stockings, shoe laces, papers, apples, and figs.

Many a one in early life has become a merchant, and
had visions of the pleasures of wealth, such as riding in a
carriage and receiving the homage of men ; it has ended in
becoming the sweeper of a crossing, or the owner of a pea-
nut stand. Happy are those who fail early ; they avoid ca-
lamities like these ; it gives them time to plant a vine, and
enjoy the fruit thereof. It has been computed that all the
merchants fail except six in the hundred, which must be a
cause of sorrow. Merchants have erected walled towns,
which have become to panting, fleeing slaves a city of refuge
from a master's fury. Merchants have done all the good
they can ; it is time their costly power was broken

Merchants brought tulips from Constantinople, in 1611.
In Holland these became a source of speculation. Chim-
ney-sweeps, servants, and noblemen went into a mania on
buying and selling tulips. The demand for them became
great, they kept rising in value. The first buyers made large


fortunes. The prices went up as high as they could, and
then went down. The last buyers lost their money. For
a tulip root twelve acres of land was given. Another gave
a carriage, two gray horses, and the harness for a root. A
species of gambling came from this. A nobleman says to
a merchant, u I will give for a tulip three months from now
1,000 florins." At that time it was worth 800 florins, at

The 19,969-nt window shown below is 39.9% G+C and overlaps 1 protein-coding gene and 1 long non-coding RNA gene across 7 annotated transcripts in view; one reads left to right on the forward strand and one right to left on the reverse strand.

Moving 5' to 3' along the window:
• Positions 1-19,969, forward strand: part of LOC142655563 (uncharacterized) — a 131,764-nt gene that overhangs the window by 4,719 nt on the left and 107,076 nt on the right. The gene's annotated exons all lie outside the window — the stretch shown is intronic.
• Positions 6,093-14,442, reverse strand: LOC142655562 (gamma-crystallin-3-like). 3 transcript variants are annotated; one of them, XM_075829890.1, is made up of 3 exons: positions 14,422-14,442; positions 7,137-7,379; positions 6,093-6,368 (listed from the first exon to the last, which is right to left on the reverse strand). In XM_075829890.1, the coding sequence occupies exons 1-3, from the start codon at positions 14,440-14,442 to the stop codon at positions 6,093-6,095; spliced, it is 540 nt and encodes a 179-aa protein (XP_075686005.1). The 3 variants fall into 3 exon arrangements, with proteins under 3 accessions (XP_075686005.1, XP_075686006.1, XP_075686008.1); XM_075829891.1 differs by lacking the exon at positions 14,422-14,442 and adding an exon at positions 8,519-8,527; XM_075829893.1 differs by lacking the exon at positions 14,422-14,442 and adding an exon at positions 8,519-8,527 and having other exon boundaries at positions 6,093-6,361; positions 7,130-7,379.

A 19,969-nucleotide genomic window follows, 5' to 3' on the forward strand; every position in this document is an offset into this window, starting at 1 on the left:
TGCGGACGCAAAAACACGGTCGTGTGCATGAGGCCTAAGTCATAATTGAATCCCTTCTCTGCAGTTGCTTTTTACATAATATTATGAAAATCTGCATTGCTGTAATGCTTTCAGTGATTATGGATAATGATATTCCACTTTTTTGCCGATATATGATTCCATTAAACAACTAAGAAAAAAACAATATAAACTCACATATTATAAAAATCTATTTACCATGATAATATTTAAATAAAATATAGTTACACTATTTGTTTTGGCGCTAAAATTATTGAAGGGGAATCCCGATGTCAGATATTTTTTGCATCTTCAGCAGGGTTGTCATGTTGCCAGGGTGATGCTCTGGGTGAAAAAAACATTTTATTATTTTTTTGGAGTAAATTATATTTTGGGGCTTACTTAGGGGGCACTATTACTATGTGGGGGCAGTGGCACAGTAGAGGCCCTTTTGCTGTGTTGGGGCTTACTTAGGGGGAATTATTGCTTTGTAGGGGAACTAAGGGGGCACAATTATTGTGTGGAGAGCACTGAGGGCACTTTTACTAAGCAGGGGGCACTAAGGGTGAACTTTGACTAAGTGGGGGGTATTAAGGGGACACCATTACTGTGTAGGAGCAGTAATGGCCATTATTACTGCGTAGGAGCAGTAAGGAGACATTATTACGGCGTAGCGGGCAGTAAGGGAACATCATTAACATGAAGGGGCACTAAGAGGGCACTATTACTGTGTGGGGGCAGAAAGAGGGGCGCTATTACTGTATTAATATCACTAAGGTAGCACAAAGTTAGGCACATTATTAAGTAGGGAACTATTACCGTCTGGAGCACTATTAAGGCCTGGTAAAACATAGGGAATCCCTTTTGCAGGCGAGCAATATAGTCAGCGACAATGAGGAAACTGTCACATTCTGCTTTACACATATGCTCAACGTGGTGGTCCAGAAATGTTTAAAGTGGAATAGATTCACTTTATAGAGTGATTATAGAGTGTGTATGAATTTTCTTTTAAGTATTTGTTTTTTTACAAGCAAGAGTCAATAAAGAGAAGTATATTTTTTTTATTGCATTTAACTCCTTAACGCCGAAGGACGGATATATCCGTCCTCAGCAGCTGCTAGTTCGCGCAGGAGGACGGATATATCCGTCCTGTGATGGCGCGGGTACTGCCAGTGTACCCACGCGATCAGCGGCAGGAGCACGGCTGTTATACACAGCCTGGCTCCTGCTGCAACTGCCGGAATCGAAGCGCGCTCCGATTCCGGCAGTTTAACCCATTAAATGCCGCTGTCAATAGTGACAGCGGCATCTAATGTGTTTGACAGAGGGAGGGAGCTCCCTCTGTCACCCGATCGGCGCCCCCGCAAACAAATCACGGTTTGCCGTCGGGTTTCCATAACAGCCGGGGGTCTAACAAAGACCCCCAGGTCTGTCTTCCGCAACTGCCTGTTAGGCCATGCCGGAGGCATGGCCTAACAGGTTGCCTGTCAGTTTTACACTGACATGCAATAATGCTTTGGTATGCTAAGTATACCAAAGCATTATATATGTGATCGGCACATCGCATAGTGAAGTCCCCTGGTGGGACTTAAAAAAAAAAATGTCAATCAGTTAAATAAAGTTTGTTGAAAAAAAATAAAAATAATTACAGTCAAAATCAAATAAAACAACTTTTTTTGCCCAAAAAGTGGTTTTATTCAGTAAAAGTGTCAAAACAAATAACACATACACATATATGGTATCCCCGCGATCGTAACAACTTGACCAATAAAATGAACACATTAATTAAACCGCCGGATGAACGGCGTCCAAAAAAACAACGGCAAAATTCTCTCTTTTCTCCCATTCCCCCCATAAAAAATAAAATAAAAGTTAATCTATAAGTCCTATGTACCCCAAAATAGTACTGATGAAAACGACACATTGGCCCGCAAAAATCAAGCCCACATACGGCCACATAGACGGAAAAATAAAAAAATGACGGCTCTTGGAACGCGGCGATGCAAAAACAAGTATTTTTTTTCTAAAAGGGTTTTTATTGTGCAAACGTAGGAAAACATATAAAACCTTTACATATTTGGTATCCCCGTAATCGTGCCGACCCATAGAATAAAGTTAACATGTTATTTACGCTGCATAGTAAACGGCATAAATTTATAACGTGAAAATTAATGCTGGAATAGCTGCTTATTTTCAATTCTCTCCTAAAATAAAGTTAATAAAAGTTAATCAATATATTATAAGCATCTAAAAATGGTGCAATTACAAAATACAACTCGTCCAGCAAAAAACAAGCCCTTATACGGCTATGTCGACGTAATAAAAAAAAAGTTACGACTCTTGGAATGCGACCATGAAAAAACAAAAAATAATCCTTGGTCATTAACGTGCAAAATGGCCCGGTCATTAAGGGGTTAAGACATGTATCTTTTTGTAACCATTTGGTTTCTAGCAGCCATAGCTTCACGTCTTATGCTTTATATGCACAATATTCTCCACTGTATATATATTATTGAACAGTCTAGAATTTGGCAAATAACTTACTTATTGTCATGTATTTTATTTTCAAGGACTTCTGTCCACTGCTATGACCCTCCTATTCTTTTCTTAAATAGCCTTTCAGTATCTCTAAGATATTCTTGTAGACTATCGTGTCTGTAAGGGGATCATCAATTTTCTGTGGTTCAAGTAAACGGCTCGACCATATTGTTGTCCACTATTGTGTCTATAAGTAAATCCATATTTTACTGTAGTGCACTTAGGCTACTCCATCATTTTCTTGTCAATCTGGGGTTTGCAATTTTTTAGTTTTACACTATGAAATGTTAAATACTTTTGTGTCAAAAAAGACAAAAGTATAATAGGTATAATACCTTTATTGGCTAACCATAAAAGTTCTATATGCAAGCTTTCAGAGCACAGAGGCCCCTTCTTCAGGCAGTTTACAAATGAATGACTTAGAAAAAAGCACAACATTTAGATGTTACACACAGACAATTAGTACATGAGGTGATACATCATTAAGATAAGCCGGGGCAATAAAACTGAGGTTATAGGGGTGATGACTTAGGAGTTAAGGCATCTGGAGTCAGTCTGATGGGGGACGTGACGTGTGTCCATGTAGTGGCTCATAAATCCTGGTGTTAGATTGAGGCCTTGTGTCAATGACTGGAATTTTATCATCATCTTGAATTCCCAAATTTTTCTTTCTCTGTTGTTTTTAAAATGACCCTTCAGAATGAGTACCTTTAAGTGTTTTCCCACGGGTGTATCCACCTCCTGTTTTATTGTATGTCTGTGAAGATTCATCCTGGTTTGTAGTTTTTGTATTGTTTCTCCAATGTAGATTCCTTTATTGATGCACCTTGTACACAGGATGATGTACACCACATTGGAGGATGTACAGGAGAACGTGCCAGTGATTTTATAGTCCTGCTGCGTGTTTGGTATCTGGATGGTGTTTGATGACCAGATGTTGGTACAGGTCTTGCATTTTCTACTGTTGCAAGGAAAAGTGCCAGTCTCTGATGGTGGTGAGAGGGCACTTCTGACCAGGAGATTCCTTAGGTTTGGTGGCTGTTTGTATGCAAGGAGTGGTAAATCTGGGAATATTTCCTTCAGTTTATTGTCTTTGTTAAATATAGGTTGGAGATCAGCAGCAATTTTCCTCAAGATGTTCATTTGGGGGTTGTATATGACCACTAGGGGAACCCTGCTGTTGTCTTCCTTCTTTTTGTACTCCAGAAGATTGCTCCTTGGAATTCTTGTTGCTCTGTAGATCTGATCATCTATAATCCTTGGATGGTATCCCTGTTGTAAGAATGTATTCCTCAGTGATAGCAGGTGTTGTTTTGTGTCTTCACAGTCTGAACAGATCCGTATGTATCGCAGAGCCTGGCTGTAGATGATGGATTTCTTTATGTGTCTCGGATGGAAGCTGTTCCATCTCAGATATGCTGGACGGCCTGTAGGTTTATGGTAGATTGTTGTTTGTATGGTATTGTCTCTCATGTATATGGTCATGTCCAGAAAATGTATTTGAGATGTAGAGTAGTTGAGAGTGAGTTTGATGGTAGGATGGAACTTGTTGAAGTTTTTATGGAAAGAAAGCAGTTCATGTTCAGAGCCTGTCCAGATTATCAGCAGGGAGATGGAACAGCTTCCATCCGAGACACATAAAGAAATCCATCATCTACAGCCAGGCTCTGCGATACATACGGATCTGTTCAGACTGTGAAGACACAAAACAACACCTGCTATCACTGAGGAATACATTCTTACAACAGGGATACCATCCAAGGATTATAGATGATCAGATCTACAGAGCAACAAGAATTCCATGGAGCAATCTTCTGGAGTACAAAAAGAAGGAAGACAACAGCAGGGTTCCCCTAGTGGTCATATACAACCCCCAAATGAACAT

the time of delivery tulips were worth 1,200 florins [$300].
The merchant gave the nobleman 200 florins ; if the price
was 800 florins the merchant received 200 florins. There
are now men who gamble in stocks, it shows how corrupt is
human society or these men would be at productive labor,
at something that will make men happier.

Mr. Holland, in his book called Plain Talks, says: U A
stock exchange is a paradise of shirks [men who don't work],
a place where not the first particle of wealth was ever pro-
duced or ever will be produced ; where great games of
chance are played in a strictly legal and moral way ; where
men combine to break down the credit of worthy associa-
tions; conspire to give a fictitious value to things that are
of no value, and make a business of cheating each other
and swindling the world.

"I can perceive no difference between the professional
gamblers in stocks, and any other professional gamblers.
Both are men who produce nothing; who play at games of
skill and hazard for money ; who never win a dollar that